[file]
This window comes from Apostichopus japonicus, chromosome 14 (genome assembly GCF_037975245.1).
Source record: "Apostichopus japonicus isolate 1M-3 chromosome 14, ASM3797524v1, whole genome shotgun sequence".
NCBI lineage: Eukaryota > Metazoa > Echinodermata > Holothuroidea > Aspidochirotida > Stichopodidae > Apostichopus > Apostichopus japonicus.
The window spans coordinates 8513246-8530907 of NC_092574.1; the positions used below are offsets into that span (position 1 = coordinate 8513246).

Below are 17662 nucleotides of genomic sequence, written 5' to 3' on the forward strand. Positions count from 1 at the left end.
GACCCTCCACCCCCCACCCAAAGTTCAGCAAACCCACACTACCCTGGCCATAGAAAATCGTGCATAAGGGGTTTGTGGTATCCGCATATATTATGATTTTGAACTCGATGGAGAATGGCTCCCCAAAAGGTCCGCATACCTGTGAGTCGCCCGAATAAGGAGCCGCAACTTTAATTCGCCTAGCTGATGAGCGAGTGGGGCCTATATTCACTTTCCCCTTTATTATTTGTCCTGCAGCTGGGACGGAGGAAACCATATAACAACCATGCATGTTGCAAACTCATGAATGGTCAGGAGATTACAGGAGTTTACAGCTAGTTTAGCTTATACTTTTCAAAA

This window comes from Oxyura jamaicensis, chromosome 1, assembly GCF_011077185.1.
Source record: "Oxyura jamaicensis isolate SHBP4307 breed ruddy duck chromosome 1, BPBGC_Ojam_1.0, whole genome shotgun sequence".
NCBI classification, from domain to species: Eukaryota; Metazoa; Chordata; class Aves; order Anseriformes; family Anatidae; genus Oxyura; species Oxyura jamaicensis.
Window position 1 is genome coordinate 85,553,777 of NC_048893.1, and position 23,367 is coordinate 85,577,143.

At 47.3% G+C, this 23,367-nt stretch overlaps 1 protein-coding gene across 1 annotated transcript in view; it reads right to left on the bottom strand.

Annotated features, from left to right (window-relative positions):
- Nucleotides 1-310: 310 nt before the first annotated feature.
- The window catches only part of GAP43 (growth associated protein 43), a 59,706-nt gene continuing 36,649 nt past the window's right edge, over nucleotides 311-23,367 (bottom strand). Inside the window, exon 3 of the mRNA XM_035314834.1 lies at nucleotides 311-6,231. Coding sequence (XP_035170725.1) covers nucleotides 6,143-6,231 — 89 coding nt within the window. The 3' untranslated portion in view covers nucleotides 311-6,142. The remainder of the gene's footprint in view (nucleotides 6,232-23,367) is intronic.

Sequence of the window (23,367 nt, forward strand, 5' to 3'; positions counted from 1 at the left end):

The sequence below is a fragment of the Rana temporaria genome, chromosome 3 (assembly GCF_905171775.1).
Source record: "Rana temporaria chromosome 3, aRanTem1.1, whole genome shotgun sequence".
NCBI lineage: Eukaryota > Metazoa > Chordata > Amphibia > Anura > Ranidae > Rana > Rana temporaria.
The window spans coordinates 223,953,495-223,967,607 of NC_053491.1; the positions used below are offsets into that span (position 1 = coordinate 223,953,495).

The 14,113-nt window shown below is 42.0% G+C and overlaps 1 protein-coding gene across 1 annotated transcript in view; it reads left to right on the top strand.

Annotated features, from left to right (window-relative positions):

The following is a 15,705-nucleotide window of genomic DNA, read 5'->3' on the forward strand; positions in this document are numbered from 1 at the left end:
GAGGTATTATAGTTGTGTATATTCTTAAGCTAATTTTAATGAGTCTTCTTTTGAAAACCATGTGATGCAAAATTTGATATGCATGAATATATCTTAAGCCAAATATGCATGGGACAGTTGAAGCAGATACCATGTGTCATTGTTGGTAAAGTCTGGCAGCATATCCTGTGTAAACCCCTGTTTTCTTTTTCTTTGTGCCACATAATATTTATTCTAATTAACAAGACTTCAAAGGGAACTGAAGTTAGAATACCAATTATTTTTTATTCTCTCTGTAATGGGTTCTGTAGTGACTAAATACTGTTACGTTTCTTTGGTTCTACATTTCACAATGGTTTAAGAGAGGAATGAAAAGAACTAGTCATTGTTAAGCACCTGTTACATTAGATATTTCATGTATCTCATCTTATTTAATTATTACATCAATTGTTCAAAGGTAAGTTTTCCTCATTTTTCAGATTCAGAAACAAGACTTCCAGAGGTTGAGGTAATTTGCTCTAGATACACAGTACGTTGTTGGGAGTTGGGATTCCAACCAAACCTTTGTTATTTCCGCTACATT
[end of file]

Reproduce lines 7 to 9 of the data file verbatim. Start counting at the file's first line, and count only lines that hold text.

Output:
This window comes from Oxyura jamaicensis, chromosome 1, assembly GCF_011077185.1.
Source record: "Oxyura jamaicensis isolate SHBP4307 breed ruddy duck chromosome 1, BPBGC_Ojam_1.0, whole genome shotgun sequence".
NCBI classification, from domain to species: Eukaryota; Metazoa; Chordata; class Aves; order Anseriformes; family Anatidae; genus Oxyura; species Oxyura jamaicensis.